In Toaddy’s every day life, he uses verbal communication to coordinate with students and fellow faculty. Instruction, consulting, research, administrative faculty and subcommittee meetings are all conducted verbally to make sure everyone working in the department and with the department is on the same page. Toaddy believes all of the meetings in person are “dwarfed 3:1 by the communication that occurs via written media.” Even with this believed ratio by Toaddy he still believes both types of communication are important for his field of work.

Benefits about written communication for Toaddy is that he can use it when people he is working with can not attend a meeting. For example, when information needs to be shared quickly, Toaddy can send an email to the person he was supposed to meet with to inform them of the details. The email can be sent at any time of the day so the person who is receiving the information can retrieve it on his or her own time. Email seems to be the leader of written communication in Toaddy’s every day life for most convenient way to communicate. Toaddy also uses written communication to keep student records, and produces inter-office communications in a sense memorandum form as a way to briefly answer people’s questions.

Dr. Toaddy asked himself if he lost either verbal or written communication would he be able to survive on the basis of the other. With this thought he believed that written communication would be more important to have. Toaddy said, “one cannot convey durably in spoken form, so if I’m trying to convey something that is adequately complicated, I must do that in written form to the best of my knowledge. I don’t believe people possess memory and [the ability] to convey and remember counter respectably those densities of information.” With this being said written communication can let people worry less about how they sound or how they pronounce certain words. It also helps a person explain difficult information easier because they can take time to write down their thoughts.

Now in regards to which communication is easier, Toaddy believes that verbal is easier to express. It is only easier because people are not explaining as complicated of topics as someone would while writing for written communication. Overall, both verbal and written communication help Dr. Toaddy be a successful assistant professor.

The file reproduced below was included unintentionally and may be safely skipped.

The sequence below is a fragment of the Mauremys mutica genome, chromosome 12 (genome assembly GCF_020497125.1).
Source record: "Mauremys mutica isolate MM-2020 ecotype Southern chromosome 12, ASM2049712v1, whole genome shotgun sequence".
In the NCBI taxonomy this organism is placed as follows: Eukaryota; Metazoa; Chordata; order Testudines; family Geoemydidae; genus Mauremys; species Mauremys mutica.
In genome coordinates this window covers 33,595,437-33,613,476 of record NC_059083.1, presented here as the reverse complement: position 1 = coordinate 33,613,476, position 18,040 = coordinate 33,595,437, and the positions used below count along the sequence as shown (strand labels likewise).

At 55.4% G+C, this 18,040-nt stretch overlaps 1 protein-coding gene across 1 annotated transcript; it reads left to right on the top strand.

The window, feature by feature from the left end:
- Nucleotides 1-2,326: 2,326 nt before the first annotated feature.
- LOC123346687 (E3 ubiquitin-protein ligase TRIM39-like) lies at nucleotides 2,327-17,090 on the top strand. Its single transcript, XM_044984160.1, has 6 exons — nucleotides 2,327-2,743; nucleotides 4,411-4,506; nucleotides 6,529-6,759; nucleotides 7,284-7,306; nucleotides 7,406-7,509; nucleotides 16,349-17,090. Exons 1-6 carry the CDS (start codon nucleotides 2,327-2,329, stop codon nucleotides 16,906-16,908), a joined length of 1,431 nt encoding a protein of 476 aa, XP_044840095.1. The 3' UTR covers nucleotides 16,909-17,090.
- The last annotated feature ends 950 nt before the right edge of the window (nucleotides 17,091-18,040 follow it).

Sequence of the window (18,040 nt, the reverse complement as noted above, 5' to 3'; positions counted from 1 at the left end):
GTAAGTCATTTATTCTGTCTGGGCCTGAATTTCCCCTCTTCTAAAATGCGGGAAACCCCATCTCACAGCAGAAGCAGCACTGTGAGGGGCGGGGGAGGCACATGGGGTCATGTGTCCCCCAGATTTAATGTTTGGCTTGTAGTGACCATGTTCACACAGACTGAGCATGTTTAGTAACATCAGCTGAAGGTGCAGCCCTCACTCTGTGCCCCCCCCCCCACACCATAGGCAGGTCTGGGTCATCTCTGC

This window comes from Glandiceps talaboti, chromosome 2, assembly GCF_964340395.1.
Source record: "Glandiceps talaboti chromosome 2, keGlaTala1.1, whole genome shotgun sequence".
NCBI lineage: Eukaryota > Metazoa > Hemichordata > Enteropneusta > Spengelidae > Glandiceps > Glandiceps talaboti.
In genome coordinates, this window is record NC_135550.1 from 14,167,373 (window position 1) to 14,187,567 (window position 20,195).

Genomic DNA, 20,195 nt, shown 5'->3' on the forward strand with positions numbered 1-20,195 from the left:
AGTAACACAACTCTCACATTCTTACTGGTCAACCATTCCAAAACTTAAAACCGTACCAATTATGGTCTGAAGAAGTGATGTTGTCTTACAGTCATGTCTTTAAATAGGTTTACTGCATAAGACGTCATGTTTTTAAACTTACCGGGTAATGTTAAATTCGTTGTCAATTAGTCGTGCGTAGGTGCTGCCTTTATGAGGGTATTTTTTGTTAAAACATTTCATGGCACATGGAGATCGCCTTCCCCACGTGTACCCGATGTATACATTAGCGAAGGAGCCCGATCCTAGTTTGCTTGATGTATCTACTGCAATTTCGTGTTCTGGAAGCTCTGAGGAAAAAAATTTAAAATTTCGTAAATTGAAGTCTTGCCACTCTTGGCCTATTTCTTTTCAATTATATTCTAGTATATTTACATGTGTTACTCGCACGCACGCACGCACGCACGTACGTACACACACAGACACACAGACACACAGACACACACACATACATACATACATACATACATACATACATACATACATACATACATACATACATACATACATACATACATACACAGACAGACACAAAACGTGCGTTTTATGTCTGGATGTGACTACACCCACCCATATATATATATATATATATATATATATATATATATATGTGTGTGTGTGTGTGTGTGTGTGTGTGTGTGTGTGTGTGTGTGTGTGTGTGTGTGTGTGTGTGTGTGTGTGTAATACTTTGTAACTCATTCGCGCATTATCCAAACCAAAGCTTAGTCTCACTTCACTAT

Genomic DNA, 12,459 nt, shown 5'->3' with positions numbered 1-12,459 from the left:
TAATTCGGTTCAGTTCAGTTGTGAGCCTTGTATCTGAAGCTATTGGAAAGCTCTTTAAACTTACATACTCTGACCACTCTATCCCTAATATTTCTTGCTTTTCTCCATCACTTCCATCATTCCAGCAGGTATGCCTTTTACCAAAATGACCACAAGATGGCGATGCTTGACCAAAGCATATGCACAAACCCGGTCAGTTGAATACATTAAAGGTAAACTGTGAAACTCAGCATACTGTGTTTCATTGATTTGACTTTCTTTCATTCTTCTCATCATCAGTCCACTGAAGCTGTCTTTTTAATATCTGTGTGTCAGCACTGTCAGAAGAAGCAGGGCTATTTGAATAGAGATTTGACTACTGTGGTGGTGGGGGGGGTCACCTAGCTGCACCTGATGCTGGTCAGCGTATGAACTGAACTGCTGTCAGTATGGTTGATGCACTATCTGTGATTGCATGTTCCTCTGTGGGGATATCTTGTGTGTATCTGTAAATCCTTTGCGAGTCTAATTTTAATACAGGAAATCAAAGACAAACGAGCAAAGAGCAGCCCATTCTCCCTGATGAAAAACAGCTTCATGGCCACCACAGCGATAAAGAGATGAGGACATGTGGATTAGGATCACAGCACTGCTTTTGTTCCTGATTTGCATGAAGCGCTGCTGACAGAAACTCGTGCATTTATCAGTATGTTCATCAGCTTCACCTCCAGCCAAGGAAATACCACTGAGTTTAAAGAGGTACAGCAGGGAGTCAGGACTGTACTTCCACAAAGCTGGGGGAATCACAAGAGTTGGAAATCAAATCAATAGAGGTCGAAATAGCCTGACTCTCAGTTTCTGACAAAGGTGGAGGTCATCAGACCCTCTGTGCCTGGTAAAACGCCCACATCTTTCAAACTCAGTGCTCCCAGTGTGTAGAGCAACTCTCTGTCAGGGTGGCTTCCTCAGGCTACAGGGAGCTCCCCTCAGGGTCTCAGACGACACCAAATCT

Laura LeFevour, Guest Blogger

Communication is Key for Counseling

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Choosing a college and a major is a difficult and stressful process. Jacob Hilton followed in his brother’s footsteps and decided to come to Louisiana Tech University to be an architect major. This decision quickly changed during the first quarter of school once he saw his classmates sleeping over in the architect building to finish their projects. Jacob decided to try the field of sociology with a minor in psychology for his undergraduate degree and never turned back.

Hilton was always passionate about becoming a counselor. People were telling him that he would have to put in a lot of hours and receive little pay if he went through with his plan. Defying all the pressure and stereotypes Hilton had a couple of different internships and he now works in Louisiana Tech’s counseling center. His dream of being a counselor has come true and is now a guidance counselor with an emphasis in mental health. He is all of that plus a counseling coordinator of student relations and special projects.

Hilton says his job consists of “60-70% counseling and the remainder is making all the signs, PR and brochures.” Verbal communication is very important between Hilton’s clients and himself. He uses “talk therapy [which is] to be able to meet a client at their level and to talk to them at their level.” He also uses analogies to get complex points across to his clients. To accomplish this he uses simpler terms in verbal communication in his sessions with a client. Hilton describes his profession “as one where you constantly have to learn.” With this constant learning process the staff and the other counselors have to all talk to be on the same page with one another to make the counseling center run correctly. The counseling part of Hilton’s job is his favorite but he emphasizes on how important written communication is as well.

He believes written communication is extremely important. As stated before Hilton is in charge of creating brochures for the counseling center. This job needs to be taken seriously because if someone can’t read it for certain reasons or if the grammar is wrong then the result will be confusing instead of good advertising. When Hilton is making signs he wants to make sure people can take one look at it and get all the information they need about the topic. He also believes that graphics have an important role by helping get the point across. All of these projects help advertise the counseling center in a positive light.